## Thursday, May 23, 2013

### MaTh activity Thursday with Percentages

It's Thursday once again and we are doing Percentages!  I know it may be a hard one for you, but I'd love to hear how you use percentages in your class.

I feel that percentages are one of those things that either kids are good at or they are not.  There doesn't seem to be many in the middle.

A child in fourth or fifth grade should be able to understand percentages and they can understand it well, if they are introduced to it in a straightforward manner.

Here is how I teach percentages...

A percentage is just another way we show fractions and decimals, but a percentage is how those fractions and decimals relate to 100.  For example...

• 1/4 is also known as a quarter.
• In decimal form it is 0.25 (That's what a quarter coin in worth--1/4 of a dollar).
• 0.25 equals 25/100 (twenty-five hundredths)
• So, if 25 people out of 100 people like strawberries, we would say 25% of people like strawberries.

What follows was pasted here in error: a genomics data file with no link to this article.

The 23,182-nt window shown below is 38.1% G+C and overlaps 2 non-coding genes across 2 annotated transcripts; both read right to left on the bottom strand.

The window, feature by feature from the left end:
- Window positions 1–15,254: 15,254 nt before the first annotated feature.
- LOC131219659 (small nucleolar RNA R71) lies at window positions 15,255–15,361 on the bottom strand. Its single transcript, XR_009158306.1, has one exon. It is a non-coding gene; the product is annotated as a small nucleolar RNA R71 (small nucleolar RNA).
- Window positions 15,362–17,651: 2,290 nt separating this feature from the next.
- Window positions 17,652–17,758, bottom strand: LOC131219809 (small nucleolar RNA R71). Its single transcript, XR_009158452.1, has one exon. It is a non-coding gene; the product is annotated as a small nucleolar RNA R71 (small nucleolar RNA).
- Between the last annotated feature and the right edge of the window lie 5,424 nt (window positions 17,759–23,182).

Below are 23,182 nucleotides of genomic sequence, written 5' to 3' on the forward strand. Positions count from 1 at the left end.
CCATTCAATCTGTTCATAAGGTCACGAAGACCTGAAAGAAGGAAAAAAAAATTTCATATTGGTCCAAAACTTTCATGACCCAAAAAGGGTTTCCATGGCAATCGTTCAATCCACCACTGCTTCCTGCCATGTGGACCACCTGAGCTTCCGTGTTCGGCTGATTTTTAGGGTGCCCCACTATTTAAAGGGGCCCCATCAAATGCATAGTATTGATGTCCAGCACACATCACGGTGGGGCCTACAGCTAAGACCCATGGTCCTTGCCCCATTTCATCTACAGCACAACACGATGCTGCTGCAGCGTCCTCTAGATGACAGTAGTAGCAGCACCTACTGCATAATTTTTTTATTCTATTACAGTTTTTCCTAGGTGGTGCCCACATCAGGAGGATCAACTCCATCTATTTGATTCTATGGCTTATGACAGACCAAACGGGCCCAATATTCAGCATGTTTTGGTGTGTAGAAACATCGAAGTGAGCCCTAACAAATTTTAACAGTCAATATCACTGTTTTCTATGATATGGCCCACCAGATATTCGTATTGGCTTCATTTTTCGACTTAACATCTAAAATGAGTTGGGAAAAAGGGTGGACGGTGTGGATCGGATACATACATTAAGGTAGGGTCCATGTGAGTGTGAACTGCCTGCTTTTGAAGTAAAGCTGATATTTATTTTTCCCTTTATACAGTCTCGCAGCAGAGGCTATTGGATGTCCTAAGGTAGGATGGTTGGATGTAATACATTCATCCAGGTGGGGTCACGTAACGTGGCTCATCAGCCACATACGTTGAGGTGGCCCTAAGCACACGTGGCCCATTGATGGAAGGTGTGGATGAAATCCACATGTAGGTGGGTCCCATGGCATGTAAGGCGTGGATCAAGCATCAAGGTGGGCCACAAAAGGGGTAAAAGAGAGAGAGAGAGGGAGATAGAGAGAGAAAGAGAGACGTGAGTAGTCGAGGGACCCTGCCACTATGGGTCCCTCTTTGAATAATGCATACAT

Whenever you see a decimal it can be turned into a percentage.  It is just the first two place values below the decimal (the tenths and hundredths spots) . _ _ =  _ _ %

Children will then need practice showing their understanding of this information.

Once they have gotten good at that you can teach them how to find a percentage with any situation.  They do need to have a knowledge of multiplication and division.  They normally teach this in Algebra, but young children can learn it easily...

You know that when you have an equation in order to have the equal sign the equation must be balanced...
2+2=4.  If you had 2+3=4 that wouldn't be right.  It would be 2+3>4 (since you know 2+3 is a total of 5).

In math we put the unknown as an x.
For example: 4+3= x  and you then know that x=7
or 15 ÷ x = 3 and you know that x = 5

Let's try a problem to find the percentage.

7 out of 30 kids in your class like broccoli.  What percentage of the class likes broccoli?

There are a couple ways you can do it.  Simply divide: 7/30 and remember that the decimal you come up needs to be changed to a percentage.

The other way to do it is a bit more complicated.  It is the way you would learn in an algebra class.  You are comparing the situation with the fraction representation of a percentage (something hundredths)...
I know that children at about age 9 and above can understand this, if they have a basic understanding of number concepts of multiplication and division.  In other posts I will show those concepts.